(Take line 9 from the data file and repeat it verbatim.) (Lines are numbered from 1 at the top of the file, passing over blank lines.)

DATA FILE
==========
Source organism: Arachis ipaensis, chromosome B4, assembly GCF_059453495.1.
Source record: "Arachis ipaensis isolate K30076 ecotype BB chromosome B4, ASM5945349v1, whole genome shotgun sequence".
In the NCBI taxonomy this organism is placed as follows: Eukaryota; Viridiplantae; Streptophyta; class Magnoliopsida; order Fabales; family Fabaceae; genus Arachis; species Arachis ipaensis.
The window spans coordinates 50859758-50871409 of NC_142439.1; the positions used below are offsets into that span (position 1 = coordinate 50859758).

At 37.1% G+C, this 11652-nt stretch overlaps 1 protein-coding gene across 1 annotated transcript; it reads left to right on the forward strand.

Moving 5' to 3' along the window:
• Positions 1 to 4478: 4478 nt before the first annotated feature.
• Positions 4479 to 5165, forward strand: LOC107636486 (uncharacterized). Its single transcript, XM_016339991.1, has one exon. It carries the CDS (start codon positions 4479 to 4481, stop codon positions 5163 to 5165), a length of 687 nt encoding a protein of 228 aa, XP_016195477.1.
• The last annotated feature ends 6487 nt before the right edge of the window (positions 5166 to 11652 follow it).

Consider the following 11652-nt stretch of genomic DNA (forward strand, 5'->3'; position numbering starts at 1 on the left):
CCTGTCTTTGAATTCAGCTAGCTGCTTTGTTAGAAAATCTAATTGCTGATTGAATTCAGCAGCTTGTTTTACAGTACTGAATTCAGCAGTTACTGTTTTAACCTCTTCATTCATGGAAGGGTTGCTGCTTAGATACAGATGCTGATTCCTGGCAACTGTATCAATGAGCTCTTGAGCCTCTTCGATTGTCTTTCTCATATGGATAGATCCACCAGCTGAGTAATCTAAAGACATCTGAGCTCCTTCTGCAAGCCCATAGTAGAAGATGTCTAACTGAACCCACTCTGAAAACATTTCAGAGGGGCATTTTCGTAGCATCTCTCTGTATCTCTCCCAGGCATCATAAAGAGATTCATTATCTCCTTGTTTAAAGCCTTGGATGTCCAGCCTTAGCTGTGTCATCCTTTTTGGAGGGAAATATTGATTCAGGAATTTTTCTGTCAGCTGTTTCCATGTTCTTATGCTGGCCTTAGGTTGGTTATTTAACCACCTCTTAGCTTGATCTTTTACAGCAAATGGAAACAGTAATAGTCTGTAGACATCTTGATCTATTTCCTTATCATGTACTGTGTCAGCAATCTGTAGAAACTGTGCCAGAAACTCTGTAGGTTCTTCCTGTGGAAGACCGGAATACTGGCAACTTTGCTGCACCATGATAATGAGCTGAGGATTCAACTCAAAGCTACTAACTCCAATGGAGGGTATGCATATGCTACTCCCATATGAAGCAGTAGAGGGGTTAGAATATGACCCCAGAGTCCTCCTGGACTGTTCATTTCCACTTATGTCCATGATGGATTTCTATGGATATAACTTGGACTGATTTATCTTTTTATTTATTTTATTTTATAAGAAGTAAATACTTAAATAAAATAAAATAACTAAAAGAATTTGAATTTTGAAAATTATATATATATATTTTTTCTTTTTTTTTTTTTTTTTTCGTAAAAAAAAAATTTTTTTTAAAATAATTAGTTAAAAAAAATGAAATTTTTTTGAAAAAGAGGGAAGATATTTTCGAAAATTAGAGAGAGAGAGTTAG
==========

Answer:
• The last annotated feature ends 6487 nt before the right edge of the window (positions 5166 to 11652 follow it).